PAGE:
Tag Archives: 11th Street

Pedestrians imperiled at 11th & Kitsap Way

The in basket: Nancy Danaher wrote in June 16 to say, “A couple of weeks ago while traveling south on Kitsap Way at about 7 p.m. and again at 8:30 p.m., we nearly witnessed a horrific accident.

“When a person needs to cross Kitsap Way at 11th Street in Bremerton, a pedestrian light gives them the OK and the two right lanes heading south get the red light.

Now, if you are coming around that curve at too high a speed or not paying attention at all, you are believing you have a green light to cruise through. Not the case when someone needs to cross the street.  Two times that same evening someone was almost hit by vehicles because they did not stop at the red light.

“Yesterday afternoon it happened again,” Nancy said. “I was headed northwest on Kitsap Way (at) the red light. A gal was crossing and had the pedestrian light and around the corner comes a large pickup truck and barrels through what to him would have been a red light!.  Thank goodness the girl was still walking in our two lanes.

“How can vehicles be forewarned that the light around the curve is RED?” Nancy asked.

The out basket: I heard back from both Tom Knuckey and Jerry Hauth of Bremerton’s street engineers about this and it turns out that intersection is due some pedestrians improvements, part of a grant from the Puget Sound Regional Council

Tom said, “This intersection is included in a Bremerton Crosswalk Improvements project, scheduled for design this year, and construction in 2016,  We’re currently coordinating with a consultant for the design, and have brought this concern to their attention as they develop a  list of improvements to be constructed.

“Although there have been no accidents involving pedestrians at this location, and although the sight distance exceeds (federal) minimums, we are still concerned about it, as Nancy is.  We will look at all options, including additional advance warning signage.

“In the meantime, we have requested additional enforcement by our police department. We also get feedback from our officers that helps us with designing the safety improvements.  Nancy’s input was very much appreciated and will also become part of the project file.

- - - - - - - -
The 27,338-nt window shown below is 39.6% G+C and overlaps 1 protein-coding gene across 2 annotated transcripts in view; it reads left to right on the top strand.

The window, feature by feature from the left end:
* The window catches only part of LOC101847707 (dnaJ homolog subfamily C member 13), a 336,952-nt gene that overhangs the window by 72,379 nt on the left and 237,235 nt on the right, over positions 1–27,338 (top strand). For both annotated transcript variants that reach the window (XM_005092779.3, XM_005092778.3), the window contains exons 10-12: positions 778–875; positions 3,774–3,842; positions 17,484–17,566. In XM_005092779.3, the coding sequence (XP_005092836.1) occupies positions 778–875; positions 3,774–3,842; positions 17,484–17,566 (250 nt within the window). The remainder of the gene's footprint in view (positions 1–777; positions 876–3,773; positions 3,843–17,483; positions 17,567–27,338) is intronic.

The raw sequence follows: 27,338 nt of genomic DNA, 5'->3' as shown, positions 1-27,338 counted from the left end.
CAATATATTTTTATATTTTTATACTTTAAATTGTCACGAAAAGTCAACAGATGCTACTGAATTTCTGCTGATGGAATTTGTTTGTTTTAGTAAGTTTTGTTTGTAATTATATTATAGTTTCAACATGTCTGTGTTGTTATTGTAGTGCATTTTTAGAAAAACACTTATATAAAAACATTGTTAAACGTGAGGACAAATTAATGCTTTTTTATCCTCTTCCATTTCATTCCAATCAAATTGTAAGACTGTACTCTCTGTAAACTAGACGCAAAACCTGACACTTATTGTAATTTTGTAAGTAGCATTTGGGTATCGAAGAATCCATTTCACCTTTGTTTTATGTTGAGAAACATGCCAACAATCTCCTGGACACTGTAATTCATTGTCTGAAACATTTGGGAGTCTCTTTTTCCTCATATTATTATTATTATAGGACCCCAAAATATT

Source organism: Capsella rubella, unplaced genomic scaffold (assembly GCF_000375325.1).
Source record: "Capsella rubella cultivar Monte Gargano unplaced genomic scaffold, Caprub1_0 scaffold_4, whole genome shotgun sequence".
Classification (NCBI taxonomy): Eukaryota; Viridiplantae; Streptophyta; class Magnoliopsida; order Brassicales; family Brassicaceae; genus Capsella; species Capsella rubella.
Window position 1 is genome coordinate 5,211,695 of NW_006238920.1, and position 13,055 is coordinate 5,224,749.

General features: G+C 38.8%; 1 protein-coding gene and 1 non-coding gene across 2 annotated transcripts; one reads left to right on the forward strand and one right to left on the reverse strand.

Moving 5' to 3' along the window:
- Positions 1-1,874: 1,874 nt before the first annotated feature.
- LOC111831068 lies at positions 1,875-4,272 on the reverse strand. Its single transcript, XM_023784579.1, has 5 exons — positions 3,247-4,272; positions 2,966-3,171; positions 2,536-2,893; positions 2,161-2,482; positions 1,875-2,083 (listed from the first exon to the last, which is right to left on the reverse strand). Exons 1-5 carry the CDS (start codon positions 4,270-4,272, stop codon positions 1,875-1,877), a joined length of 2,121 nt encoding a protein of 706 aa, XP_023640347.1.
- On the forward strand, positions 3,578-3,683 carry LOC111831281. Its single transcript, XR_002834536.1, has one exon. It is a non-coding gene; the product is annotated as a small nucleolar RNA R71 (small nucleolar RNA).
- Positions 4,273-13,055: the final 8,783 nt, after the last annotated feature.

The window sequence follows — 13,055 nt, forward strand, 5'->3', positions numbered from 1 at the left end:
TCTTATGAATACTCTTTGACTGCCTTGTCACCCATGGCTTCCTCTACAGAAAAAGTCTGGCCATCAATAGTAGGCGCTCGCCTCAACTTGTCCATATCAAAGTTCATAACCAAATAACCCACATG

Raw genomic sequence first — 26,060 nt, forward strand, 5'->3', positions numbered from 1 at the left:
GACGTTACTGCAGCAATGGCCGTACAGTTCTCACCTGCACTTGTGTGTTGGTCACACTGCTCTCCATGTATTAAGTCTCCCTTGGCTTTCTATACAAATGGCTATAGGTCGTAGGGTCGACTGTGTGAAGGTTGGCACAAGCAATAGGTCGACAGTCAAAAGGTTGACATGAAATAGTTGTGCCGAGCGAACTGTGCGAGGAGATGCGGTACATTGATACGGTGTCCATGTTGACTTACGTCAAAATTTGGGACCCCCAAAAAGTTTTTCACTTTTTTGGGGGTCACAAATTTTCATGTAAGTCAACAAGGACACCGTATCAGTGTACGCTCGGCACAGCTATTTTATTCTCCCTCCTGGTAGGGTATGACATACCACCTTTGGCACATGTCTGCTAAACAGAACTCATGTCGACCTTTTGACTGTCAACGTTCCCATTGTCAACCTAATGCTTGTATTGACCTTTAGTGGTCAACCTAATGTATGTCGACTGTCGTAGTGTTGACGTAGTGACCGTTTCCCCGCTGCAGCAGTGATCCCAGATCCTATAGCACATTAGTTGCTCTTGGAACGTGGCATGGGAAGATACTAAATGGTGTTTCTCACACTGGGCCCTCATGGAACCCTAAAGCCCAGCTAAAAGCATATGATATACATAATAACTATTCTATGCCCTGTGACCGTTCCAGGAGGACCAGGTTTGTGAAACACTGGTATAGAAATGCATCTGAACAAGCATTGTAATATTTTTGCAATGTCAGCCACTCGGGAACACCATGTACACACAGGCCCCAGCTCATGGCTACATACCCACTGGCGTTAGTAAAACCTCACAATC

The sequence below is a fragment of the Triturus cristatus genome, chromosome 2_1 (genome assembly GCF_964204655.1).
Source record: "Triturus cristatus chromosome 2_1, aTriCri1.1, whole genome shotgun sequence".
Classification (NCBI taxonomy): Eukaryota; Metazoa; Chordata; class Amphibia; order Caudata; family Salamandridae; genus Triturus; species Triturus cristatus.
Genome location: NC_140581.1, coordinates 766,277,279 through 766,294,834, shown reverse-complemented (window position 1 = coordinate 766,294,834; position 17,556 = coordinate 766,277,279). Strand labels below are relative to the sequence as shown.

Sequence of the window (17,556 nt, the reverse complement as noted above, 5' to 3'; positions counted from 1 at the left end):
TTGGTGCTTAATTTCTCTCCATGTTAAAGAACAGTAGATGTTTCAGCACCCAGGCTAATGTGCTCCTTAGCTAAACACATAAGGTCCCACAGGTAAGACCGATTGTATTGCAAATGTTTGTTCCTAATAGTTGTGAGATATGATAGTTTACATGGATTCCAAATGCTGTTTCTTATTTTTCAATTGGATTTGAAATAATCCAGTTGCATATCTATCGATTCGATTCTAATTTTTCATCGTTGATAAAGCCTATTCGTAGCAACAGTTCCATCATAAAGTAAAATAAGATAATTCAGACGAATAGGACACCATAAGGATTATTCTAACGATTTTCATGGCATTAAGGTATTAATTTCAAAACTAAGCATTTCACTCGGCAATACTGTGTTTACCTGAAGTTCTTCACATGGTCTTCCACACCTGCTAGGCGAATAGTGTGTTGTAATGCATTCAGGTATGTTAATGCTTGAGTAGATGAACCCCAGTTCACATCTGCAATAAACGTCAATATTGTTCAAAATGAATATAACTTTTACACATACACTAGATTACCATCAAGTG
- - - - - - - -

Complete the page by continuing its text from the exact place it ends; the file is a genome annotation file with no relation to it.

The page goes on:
Jerry, successor to Gunnar Fridriksson, who left the city to go to work for Clark County this spring, adds, “I don’t know what may come of this design process. But we can certainly consider (or include) some advanced warning if it is needed.

“I have some reservations about the benefit of an advanced warning on this site,” he said. “As I drive through it, at the speed limit, it appears to me that there is adequate time to come to a controlled stop (as needed). Also, as I understand the situation that prompted this concern, a truck had run a red light. Bad things can happen when people run red lights and I question if a warning would have changed any of that.”



Parking changes coming to Bremerton’s 11th Street

The in basket: Tiffany Royal and Willadean Howell of Bremerton are perplexed by the changes in parking on 11th Street east of Warren Avenue.

Tiffany says “The city/parking enforcement finally put up 2-hour signs on 11th Street, so folks can only park for two hours, Mon-Fri from 5 a.m. to 7 p.m. Since the parking was added on 11th between Warren and Pacific in 2013, the additional parking has been used, during those hours, by those who are obviously shipyard/downtown workers, from basically 6 a.m. to 6 p.m. Parking on 11th is empty after work hours.
“Today, as I sit at my house, it’s a desert and as empty as it was when 11th was four lanes wide,” she said..
“Why put restrictions on these particular parking spaces?” she asked. “They’re not super premium like the ones closer to the downtown core (or are they, since employees used them?). And who are these spaces for anyway? Outside of the work week, 11th is just as empty as it is right now.

Willadean, who lives on Pleasant Avenue, said that due to cars in the parking spaces on 11th east of Pacific, where there is no time limit,  “it’s nearly impossible to get out of Pleasant onto 11th without nearly getting hit. You can’t see traffic coming.”

The out basket: Thomas Knuckey of the city traffic engineers said of the timed spaces west of Pacific, “the two-hour parking is an interim restriction that was put on 11th to address parking issues associated with adjacent construction; both the Washington Avenue project along with an apartment building on Highland.

“The issue is that limiting parking to two hours makes spaces available both for Washington Avenue residents, and also provides parking for service/construction vehicles who were using the on-street parking in and around Highland and causing issues for residents.